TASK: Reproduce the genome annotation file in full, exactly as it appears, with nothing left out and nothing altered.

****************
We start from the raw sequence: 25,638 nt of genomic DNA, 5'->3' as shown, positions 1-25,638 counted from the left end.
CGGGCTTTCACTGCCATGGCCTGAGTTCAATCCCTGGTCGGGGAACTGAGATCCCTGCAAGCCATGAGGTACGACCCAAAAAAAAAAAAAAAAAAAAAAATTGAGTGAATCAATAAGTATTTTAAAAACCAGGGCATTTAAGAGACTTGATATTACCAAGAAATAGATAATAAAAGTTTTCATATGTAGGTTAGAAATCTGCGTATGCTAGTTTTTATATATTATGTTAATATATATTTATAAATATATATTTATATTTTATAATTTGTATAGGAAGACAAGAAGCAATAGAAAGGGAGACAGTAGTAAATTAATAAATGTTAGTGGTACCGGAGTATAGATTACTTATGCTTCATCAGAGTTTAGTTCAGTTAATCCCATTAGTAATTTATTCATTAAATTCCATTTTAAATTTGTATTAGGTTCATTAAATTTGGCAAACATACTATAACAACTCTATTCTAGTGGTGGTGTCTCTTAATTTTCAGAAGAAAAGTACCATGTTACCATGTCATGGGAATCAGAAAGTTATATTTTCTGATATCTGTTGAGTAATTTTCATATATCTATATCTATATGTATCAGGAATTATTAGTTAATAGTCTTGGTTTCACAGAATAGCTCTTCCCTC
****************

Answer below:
We start from the raw sequence: 25,638 nt of genomic DNA, 5'->3' as shown, positions 1-25,638 counted from the left end.
CGGGCTTTCACTGCCATGGCCTGAGTTCAATCCCTGGTCGGGGAACTGAGATCCCTGCAAGCCATGAGGTACGACCCAAAAAAAAAAAAAAAAAAAAAAATTGAGTGAATCAATAAGTATTTTAAAAACCAGGGCATTTAAGAGACTTGATATTACCAAGAAATAGATAATAAAAGTTTTCATATGTAGGTTAGAAATCTGCGTATGCTAGTTTTTATATATTATGTTAATATATATTTATAAATATATATTTATATTTTATAATTTGTATAGGAAGACAAGAAGCAATAGAAAGGGAGACAGTAGTAAATTAATAAATGTTAGTGGTACCGGAGTATAGATTACTTATGCTTCATCAGAGTTTAGTTCAGTTAATCCCATTAGTAATTTATTCATTAAATTCCATTTTAAATTTGTATTAGGTTCATTAAATTTGGCAAACATACTATAACAACTCTATTCTAGTGGTGGTGTCTCTTAATTTTCAGAAGAAAAGTACCATGTTACCATGTCATGGGAATCAGAAAGTTATATTTTCTGATATCTGTTGAGTAATTTTCATATATCTATATCTATATGTATCAGGAATTATTAGTTAATAGTCTTGGTTTCACAGAATAGCTCTTCCCTC